SEATTLE — In the past 10 years, the U.N. Stabilization Mission in Haiti (MINUSTAH) has strongly assisted the nation in renewing its democratic institutions and reinstalling national elections. However, allegations of fraud have revived Haiti’s political crisis and threatened its development.
After armed conflict spread to cities across the country in 2004, the U.N. installed MINUSTAH to protect Haitians and restore stability. Additional forces were sent to aid the mission after the January 2010 earthquake devastated the country. Since 2011, the mission has focused on strengthening governmental institutions, restoring the political process and promoting human rights.
Haiti’s 2015 elections marked a new leaf for political stability. The holding of executive, legislative and local elections in August proved Haiti’s desire to attain a stable, democratic government. Preliminary presidential elections in October further demonstrated a commitment to democracy and represented a great success for MINUSTAH.
The elections have not been met without challenges, as Haitians have historically doubted the political process, including during the election of former President Michel Martelly in 2011. The October 2015 elections also saw public doubt and violent protests, but Haiti’s ability to respond accordingly demonstrated steps towards political stability.
Under the mandate of MINUSTAH, Haiti has established an improved National Police Force with support from the U.N. The police force better equips Haiti in responding to violent protests and security threats that had previously marred Haiti’s elections.
The preliminary presidential elections exhibited the efficacy of the newly renovated National Police Force. Haiti has taken a strong stance against instigators of violence and implements punitive action against violators, carefully monitoring election-related protests.
Despite Haiti’s success in establishing elections last year and its improved response to violence, public distrust for the electoral process prevented the induction of a new president. On February 7, former President Michel Martelly completed his term and stepped down without a successor.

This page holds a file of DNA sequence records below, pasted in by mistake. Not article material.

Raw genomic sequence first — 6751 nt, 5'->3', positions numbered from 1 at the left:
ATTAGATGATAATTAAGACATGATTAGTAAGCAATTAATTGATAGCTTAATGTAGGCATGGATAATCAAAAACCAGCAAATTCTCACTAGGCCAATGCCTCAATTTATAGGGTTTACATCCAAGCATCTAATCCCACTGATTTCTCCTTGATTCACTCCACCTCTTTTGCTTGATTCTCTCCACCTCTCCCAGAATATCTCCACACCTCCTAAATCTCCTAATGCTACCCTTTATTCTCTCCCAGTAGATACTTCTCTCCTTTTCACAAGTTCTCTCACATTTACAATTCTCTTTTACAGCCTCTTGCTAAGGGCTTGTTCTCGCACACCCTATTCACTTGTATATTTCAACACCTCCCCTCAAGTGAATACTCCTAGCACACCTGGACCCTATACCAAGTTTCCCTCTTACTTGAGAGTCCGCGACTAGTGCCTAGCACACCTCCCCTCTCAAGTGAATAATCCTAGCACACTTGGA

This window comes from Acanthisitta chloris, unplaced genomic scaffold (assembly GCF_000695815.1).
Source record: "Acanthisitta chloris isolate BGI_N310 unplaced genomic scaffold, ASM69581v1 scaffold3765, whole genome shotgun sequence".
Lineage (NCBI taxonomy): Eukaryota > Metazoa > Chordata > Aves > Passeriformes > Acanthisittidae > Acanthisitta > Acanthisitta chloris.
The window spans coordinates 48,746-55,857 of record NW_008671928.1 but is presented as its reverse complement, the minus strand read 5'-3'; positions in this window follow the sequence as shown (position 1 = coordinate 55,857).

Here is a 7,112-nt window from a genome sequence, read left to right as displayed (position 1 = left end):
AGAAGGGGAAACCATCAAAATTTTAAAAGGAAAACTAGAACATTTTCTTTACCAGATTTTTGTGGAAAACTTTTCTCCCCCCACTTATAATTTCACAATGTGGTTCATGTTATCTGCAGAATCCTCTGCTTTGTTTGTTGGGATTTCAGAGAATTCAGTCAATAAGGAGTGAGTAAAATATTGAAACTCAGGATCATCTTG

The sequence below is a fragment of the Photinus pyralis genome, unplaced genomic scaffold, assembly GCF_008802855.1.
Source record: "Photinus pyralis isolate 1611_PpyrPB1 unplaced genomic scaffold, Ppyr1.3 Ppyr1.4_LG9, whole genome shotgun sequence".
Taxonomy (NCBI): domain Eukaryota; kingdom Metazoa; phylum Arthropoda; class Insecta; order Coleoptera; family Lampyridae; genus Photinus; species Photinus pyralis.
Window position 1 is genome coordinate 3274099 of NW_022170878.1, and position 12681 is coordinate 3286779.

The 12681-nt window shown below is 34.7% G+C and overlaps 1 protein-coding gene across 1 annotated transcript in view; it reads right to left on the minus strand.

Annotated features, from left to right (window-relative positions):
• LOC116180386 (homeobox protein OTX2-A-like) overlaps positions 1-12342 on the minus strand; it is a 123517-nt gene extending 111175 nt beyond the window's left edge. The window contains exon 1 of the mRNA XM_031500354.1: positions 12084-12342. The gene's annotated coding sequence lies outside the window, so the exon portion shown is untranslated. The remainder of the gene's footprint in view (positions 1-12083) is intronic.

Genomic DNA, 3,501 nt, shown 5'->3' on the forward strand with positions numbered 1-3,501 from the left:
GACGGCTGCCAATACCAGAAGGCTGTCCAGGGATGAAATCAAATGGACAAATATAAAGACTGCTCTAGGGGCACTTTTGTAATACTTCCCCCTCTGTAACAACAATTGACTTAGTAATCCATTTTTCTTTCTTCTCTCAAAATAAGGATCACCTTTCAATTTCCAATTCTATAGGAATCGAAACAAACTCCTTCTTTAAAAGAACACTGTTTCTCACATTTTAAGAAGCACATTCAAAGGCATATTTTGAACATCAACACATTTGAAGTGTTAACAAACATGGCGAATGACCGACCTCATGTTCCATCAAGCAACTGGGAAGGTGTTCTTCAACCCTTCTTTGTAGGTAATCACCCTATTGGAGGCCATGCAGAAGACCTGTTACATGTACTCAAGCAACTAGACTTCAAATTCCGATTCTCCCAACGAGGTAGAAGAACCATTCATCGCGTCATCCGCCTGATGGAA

A transitional government resulted in the installation of interim President Jocelerme Privert. During his term, claims of fraud in the October vote continued, and Haiti missed its April 24 election deadline.
President Privert stepped down in June, also without a successor. In response, the U.N. called on Haiti’s National Assembly to reach a viable agreement and return to constitutional order. On July 16, Haiti’s National Assembly unsuccessfully deliberated on an arrangement for provisional governance for the fourth time in four weeks.
The U.N. and Core Group cite the absence of a sufficient number of parliamentarians as the reason an agreement couldn’t be reached. As Haiti’s political crisis persists, the Core Group (Ambassadors from Brazil, Canada, France, Spain, U.S. and the European Union) has expressed its alarm for their economic development, stating, “Haiti continues to face serious long-term socio-economic and humanitarian challenges. These challenges cannot be fully addressed in an environment of institutional instability.”
As the Western Hemisphere’s poorest nation, the World Bank attributes Haiti’s high levels of poverty to its political instability and poor governance. Further, the current lack of strong constitutional order instigates political instability threatens the ground-breaking successes of MINUSTAH.
Undeterred by these setbacks, MINUSTAH continues to plan future goals in Haiti. In the next year, 15,000 police officers will receive training and on-the-ground conditions in Haiti will be improved through developing food and health security.
Haiti’s political crisis has drawn widespread attention and aid from the international community. With global assistance, stability in Haiti will continue to improve and MINUSTAH can achieve its end goal of prosperity and development in the island nation.
– Anna O’Toole